The Ballet Tradition
Rena Backer is from one of the most prestigious families in ballet history. Her ancestors defined what it means to be a ballet dancer today. With this strong history Rena is determined to bring the love of dance to anyone who wishes to learn.
Explore more about the rich history that lead Rena to the world of Ballet
Anna Pavlova was a famous Russian dancer from the early 20th century. She was the godmother to Mrs. Backer’s grandmother, Irine Fokine. Pavlova forever changed the ideal for future ballerinas, she was considered to be technically weak, though ballerinas were expected to be strong technicians at the time. She became popular because of her frail, ethereal look. Her most famous show piece was the Dying Swan, choreographed by Michel Fokine, Mrs. Backer’s great-great uncle.
Michel Fokine (1880-1942), Mrs. Backer’s great-great uncle, paved the way for new freedoms in dance and brought Russian Classical Ballet into the 20th century. He was born in St. Petersburg 1880 into a well-to-do family. He was accepted into the Imperial Ballet School and after his studies he joined the Imperial Marinsky Theatre as a soloist. He served as a choreographer for many great ballets still performed today.
Michel Fokine & his wife Vera left Russia in 1918 after the Russian Revolution settled in New York City, opening a ballet school. He died in August 1942 of pneumonia. He was the creator of 81 ballets, many still performed today worldwide. His most famous work, Les Sylphides, one of the first plotless ballets was performed as a tribute after his death by 17 international ballet companies.
Alexandra Fedorova-Fokine, Mrs. Backer’s great-grandmother, studied at the Marinsky Theatre School in St. Petersburg in Czarist Russia. She was a classmate of Anna Pavlova and Tamara Karsavina both world famous ballerinas. She met and married her husband Alexander Fokine who is an older brother of Michel Fokine, while dancing at the Marinsky Theatre. After the Russian Revolution in 1918 she and her family moved to Riga, Latvia where she was a Prima Ballerina, Artistic Director and teacher at the Riga Opera House.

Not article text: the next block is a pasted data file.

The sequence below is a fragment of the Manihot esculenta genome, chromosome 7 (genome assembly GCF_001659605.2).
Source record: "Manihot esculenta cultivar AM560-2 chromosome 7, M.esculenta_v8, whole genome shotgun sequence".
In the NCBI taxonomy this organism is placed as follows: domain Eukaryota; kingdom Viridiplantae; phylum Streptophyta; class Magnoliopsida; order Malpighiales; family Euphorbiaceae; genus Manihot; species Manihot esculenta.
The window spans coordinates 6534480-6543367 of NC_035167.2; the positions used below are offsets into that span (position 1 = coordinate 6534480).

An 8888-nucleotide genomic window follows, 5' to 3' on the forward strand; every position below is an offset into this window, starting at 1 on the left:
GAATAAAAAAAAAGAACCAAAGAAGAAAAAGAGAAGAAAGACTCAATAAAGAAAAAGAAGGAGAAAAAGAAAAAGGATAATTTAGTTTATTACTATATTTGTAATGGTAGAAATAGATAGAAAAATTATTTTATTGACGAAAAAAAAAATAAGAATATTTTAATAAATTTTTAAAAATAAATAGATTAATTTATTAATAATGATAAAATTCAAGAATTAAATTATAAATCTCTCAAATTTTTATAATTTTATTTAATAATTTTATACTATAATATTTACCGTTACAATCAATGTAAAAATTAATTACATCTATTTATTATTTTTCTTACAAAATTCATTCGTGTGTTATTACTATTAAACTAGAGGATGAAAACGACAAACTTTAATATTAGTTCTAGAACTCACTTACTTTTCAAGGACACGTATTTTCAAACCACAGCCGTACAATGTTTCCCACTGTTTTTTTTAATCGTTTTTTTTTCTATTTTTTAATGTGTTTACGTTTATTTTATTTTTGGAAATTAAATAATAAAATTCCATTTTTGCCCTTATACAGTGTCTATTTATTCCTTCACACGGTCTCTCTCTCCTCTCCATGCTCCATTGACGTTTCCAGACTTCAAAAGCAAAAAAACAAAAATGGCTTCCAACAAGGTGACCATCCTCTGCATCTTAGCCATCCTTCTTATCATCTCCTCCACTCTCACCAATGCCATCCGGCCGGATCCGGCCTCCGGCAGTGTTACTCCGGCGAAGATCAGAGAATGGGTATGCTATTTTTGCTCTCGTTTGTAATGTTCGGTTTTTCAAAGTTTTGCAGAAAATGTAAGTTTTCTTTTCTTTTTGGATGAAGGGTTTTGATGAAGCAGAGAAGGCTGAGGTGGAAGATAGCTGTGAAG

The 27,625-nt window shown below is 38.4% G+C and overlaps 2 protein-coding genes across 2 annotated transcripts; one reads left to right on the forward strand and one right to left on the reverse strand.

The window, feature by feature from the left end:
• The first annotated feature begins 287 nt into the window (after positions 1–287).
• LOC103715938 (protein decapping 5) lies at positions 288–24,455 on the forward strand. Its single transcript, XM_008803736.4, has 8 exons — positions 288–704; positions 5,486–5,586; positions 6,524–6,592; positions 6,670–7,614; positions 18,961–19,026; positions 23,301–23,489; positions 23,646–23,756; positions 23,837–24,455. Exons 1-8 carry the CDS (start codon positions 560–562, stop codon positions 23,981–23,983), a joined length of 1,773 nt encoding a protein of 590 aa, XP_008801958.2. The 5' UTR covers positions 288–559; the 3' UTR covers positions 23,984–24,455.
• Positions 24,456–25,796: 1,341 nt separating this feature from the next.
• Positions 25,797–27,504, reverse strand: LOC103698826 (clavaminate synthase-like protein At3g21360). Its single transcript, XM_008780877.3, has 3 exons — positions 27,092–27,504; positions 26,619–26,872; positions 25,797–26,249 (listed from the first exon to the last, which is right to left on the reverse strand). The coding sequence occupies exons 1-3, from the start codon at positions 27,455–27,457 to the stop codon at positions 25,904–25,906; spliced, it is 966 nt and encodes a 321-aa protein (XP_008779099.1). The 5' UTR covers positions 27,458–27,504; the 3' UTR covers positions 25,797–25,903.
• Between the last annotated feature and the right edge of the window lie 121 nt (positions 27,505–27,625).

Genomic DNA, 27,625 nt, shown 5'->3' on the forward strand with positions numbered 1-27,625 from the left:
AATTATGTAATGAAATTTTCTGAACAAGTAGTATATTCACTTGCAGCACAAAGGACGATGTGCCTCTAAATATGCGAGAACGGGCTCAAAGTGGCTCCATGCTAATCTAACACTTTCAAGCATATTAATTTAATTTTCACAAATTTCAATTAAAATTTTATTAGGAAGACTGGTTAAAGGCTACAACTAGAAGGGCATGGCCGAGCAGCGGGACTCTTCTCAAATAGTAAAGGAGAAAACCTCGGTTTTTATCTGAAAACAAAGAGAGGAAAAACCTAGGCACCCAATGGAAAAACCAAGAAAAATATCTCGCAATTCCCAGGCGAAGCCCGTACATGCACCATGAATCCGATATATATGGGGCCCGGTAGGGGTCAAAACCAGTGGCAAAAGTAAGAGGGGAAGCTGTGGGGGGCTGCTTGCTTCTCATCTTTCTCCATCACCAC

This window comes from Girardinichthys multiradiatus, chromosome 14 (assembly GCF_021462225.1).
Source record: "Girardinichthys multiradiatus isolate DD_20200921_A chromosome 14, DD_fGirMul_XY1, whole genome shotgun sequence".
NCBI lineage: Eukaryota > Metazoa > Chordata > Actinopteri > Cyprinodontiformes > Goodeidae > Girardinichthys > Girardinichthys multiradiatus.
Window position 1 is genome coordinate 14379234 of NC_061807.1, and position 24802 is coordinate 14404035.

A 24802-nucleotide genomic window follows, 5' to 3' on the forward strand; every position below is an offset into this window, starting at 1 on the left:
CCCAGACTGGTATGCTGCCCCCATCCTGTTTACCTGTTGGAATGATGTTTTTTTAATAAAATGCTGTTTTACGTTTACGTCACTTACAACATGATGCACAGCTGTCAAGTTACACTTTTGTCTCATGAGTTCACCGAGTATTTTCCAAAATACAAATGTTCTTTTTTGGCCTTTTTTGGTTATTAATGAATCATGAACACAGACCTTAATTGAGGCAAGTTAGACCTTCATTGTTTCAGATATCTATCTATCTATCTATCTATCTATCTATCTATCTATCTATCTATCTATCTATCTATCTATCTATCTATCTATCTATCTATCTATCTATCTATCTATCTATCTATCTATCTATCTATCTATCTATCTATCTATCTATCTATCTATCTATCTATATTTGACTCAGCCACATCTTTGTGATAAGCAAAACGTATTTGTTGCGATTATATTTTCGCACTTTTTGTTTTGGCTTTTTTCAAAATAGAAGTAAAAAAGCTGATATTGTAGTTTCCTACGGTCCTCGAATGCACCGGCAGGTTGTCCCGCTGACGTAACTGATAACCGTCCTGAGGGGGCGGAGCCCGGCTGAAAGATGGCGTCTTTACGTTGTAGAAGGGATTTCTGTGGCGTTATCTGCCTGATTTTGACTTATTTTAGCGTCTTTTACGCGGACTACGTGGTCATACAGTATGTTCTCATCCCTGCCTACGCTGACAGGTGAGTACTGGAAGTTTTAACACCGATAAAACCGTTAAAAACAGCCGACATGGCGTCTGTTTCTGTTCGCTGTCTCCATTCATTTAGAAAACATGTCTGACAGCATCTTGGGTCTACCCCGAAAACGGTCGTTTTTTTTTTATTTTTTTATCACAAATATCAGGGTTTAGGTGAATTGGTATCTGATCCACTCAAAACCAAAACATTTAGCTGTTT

Mrs. Backer’s grandmother, Irine Fokine (pictured with Alexandra), had a studio in Ridgewood, New Jersey and had been teaching for 59 years. In the late 1950s, she formed the Irine Fokine Ballet Company and had produced The Nutcracker for over 50 years. The Fokine family was featured in a four-page article in the December 2002 publication of Dance Magazine.
Leon Fokine, the brother of Mrs. Backer’s Grandmother, Irine Fokine, graduated from the Imperial School of Ballet in St. Petersburg, Russia. He was in school with George Balanchine in the 1920s. He danced internationally, and taught for many years, with students including Alicia Alonso, and taught and toured with Rebecca Harkness, founder of the Harkness Ballet. In the late 1960s, Leon founded a ballet school in Washington, D.C., with his wife Gloria Fokine .
Donna Decker, Mrs. Backer’s aunt, began training professionally at the age of four. She studied under many renowned teachers and had the opportunity to dance with the Bolshoi Ballet when she was fourteen. She danced professionally with the Irine Fokine Ballet and toured the East Coast performing in productions of The Nutcracker, Sleeping Beauty, Romeo and Juliet and Don Quixote. Ms. Decker has been teaching for over 40 years and runs her own ballet studio in upstate New York. For more information go to www.deckerschoolofballet.com
Nina Marlow, Mrs. Backer’s mother, began training professionally at the age of eight with her mother's company, the Irine Fokine Ballet. She studied at the American Ballet Theatre under Mme. Pereyslavic and at Ballet Russe under Mme. Swaboda and Leon Danileon, and also studied and partnered with world renowned Igor Youskevitch. Nina Marlow has worked professionally at the famous Radio City Music Hall, and has associated with the Alicia Alonso Ballet de Cuba in Havana. Performing with the Irine Fokine Ballet Company as soloist, Miss Marlow's appearances read like a lexicon of the greatest works of ballet art: Giselle, Nutcracker, Aurora’s Wedding, Swan Lake, Mayerling, and Romeo & Juliet.
Teacher of the Year
Miss Marlow has been recognized numerous times for her contributions to the world of dance. In 2004, Miss Marlow was nominated as Artist of the Year at the Governor's Arts Awards and was the recipient of the 2004 Dance Teacher of the Year Award from Dance Teacher Magazine. Nina Marlow is past President of the Arizona Dance Guild and has been honored as a Community Angel by the Phoenix Opera. Miss Marlow has taught for over forty years, the last twenty-four years in her own studio in the Paradise Valley area in Arizona.
Pictured: Irene Fokine, Nina Marlow, Rena Backer
Mrs. Rena Backer began her training at the age of 7, and has danced and taught classes at all levels for Nina Marlow for over 25 years. She has performed with the Nina Marlow School of Ballet & Marlow Ballet Theatre in many productions including Swan Lake, Don Quixote, La Bayadere, and Nutcracker, in which she was the first Snow Queen.
After graduating from Northern Arizona University in 1991 with a degree in Psychology, Mrs. Backer worked as a counselor. Mrs. Backer then returned to teaching ballet and choreography in many productions with Nina Marlow, and has also worked on the stage crew of the annual productions of Nutcracker and Spring Concerts.
Mrs. Backer, who lives in Phoenix, Arizona, has been married for 29 years and has two sons.